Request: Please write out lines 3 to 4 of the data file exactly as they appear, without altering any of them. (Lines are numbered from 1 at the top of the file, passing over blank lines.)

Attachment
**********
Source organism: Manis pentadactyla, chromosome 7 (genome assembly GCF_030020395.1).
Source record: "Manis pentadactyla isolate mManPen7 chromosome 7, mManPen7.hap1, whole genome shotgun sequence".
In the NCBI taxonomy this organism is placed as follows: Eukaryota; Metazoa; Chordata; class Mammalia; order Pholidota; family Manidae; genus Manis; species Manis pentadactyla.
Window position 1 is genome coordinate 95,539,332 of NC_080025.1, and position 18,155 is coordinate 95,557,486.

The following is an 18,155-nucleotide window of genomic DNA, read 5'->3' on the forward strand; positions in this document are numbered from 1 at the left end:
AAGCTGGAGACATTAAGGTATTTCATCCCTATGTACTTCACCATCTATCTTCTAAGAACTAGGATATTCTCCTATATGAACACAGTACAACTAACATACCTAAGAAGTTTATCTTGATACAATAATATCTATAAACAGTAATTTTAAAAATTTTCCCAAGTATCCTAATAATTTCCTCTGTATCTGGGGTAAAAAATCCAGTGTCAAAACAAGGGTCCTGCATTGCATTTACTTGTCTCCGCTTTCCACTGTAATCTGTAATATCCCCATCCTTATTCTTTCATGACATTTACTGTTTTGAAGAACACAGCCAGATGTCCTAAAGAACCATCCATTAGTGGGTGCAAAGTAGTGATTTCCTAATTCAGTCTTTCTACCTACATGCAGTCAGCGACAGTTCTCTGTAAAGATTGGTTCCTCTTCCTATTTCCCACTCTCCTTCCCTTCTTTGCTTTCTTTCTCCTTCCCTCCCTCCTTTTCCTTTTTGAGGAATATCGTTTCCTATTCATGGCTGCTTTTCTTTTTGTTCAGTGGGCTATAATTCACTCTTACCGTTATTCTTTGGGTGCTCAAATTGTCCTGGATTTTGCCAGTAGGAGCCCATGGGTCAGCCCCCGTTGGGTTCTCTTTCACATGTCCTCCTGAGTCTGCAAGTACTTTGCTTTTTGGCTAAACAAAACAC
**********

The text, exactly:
In the NCBI taxonomy this organism is placed as follows: Eukaryota; Metazoa; Chordata; class Mammalia; order Pholidota; family Manidae; genus Manis; species Manis pentadactyla.
Window position 1 is genome coordinate 95,539,332 of NC_080025.1, and position 18,155 is coordinate 95,557,486.